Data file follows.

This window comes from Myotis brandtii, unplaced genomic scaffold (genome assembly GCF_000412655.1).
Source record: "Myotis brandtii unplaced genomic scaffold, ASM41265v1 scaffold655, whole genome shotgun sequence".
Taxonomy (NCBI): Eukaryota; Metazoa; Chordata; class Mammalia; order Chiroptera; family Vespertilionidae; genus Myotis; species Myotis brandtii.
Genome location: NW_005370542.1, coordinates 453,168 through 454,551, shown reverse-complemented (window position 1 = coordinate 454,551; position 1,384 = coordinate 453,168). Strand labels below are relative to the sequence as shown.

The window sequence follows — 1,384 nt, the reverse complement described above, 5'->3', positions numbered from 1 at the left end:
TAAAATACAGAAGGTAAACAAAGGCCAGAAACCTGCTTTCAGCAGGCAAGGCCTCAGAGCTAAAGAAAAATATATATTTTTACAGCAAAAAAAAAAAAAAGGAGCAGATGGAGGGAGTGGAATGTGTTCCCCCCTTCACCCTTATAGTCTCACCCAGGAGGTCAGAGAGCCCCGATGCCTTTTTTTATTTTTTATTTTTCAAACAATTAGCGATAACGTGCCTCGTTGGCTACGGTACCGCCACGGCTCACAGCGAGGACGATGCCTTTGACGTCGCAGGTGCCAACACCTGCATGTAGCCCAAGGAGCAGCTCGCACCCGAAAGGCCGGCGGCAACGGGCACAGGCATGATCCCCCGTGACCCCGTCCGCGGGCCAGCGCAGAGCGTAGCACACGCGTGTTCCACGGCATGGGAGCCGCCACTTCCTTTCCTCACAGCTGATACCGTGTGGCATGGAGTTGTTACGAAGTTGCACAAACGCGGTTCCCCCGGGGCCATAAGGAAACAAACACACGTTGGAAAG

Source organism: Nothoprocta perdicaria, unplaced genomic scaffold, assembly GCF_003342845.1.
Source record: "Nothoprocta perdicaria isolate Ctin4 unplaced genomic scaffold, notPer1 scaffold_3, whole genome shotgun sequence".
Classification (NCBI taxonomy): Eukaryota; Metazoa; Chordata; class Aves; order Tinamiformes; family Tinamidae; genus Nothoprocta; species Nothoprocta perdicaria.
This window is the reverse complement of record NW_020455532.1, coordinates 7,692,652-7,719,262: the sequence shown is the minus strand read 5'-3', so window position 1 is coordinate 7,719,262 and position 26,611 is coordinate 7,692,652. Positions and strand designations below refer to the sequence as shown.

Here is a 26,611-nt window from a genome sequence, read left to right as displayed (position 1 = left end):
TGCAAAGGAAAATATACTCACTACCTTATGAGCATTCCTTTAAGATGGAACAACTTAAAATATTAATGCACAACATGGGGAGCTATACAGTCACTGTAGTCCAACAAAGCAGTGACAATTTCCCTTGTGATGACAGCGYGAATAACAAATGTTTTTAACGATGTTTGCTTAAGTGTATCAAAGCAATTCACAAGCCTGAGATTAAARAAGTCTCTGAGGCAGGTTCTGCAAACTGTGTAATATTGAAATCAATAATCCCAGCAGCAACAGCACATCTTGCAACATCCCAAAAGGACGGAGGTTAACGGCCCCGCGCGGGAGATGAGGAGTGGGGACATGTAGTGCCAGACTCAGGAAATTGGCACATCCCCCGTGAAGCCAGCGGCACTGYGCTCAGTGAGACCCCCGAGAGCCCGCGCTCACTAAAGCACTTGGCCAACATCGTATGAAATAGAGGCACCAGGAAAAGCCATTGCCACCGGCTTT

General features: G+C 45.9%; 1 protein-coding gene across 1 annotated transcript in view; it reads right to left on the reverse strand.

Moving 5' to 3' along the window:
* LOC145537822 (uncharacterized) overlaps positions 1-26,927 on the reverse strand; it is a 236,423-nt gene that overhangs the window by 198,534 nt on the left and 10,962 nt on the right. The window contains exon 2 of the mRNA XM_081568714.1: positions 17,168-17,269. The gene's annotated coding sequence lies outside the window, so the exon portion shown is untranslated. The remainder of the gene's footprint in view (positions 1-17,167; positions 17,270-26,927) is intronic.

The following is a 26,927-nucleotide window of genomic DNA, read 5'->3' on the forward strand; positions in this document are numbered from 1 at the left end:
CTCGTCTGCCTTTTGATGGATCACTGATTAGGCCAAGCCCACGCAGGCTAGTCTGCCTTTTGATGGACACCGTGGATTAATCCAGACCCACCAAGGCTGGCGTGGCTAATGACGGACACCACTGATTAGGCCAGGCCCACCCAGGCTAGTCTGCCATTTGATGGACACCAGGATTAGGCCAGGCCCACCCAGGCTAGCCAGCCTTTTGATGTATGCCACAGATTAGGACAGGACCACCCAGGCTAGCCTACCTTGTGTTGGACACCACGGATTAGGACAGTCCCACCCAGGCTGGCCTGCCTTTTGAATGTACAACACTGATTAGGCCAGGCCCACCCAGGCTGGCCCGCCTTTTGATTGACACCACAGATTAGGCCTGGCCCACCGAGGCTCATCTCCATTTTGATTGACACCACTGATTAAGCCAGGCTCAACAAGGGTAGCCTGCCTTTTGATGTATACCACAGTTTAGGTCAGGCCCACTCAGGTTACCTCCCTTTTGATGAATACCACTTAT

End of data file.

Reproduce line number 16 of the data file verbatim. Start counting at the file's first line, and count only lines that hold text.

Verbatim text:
The following is a 26,927-nucleotide window of genomic DNA, read 5'->3' on the forward strand; positions in this document are numbered from 1 at the left end: